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Bitcoin is on pace for its worst month since November 2022. Here’s what’s driving the decline.

In Business
April 30, 2024
Bitcoin is off 18% from its record high hit in March.

Bitcoin is off 18% from its record high hit in March. – Agence France-Presse/Getty Images

Bitcoin is on pace for its worst month in nearly a year and a half — despite the cryptocurrency’s so-called halving event on April 19, which some crypto bulls had hoped would provide a fresh catalyst for a rally.

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The largest crypto token BTCUSD is down 14.4% in April to date, and on pace for its worst monthly performance since November 2022, when it fell 16.1%, according to Dow Jones Market Data. Bitcoin was trading slightly above $60,000 on Tuesday, off more than 18% from its record high of $73,798 reached in March.

“One likely reason for the current malaise we’re seeing is the heavy rally we saw ahead of the halving event,” according to James Harte, analyst at brokerage firm Tickmill Group. As a mechanism written in bitcoin’s algorithm to control its supply, halving happens every 210,000 blocks that are mined on the Bitcoin blockchain, or roughly every four years.

During each halving, the rewards that miners in the form of bitcoin tokens are cut in half. With the most recent halving, the reward for miners dropped to 3.125 bitcoins, from 6.25 previously, for verifying a block of transactions.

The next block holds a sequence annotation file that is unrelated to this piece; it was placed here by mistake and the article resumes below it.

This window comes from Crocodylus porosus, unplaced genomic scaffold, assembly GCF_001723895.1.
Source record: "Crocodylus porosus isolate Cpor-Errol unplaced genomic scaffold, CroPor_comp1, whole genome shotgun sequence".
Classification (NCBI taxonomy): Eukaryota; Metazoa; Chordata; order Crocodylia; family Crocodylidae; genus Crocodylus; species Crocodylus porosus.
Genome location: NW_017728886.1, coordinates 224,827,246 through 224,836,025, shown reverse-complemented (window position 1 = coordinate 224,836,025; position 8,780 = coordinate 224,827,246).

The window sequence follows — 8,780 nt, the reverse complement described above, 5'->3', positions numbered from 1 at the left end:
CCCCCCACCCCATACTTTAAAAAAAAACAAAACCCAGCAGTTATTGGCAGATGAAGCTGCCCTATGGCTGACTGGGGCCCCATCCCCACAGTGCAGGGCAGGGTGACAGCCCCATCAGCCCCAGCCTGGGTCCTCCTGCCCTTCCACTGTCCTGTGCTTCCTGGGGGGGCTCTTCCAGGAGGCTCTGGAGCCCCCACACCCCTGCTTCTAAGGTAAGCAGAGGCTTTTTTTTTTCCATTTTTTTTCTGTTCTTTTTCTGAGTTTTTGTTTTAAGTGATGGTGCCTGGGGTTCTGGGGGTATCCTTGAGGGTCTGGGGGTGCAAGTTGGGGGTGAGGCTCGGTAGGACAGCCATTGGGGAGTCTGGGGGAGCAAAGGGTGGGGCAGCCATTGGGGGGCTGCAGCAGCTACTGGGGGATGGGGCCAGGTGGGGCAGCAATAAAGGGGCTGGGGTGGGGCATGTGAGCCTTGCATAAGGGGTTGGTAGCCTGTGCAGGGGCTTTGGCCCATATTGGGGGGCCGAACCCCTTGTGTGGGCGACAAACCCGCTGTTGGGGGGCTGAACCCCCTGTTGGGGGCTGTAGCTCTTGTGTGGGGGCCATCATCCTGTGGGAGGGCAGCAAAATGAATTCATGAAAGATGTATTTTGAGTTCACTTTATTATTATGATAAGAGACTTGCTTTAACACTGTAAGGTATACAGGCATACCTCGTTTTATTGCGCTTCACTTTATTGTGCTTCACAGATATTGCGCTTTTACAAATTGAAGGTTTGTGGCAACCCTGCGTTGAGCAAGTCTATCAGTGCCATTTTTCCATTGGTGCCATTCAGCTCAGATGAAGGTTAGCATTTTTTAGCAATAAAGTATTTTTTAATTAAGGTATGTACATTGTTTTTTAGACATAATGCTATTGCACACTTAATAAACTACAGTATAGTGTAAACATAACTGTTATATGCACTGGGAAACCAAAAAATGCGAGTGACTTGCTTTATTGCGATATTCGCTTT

Still, bitcoin’s recent decline is not unexpected, according to Harte. Based on historical data, bitcoin prices usually move lower in the three months post-halving, while tending to reach fresh highs over the 12 months following the event, Harte wrote in a Tuesday note. “With that in mind, the current consolidation and correction in BTC might last longer and push a little deeper before upside resumes,” Harte said.

To be sure, Bitcoin has only undergone three halvings prior to this year, and its past performance is not indicative of future results.

The crypto’s recent downturn could also be attributed to increased profit-taking by investors who entered the crypto market during its previous downturn in 2022 and 2023, as well as by bitcoin ETF investors who chose to capitalize on the recent run-up, said Matteo Greco, research analyst at digital-asset and fintech investment firm Fineqia International, in a recent note.

Ether ETHUSD, the second-largest cryptocurrency, is also down considerably this month — having lost 17.6% in April to date and on pace for its worst month since June 2022, when it fell 48.1%.

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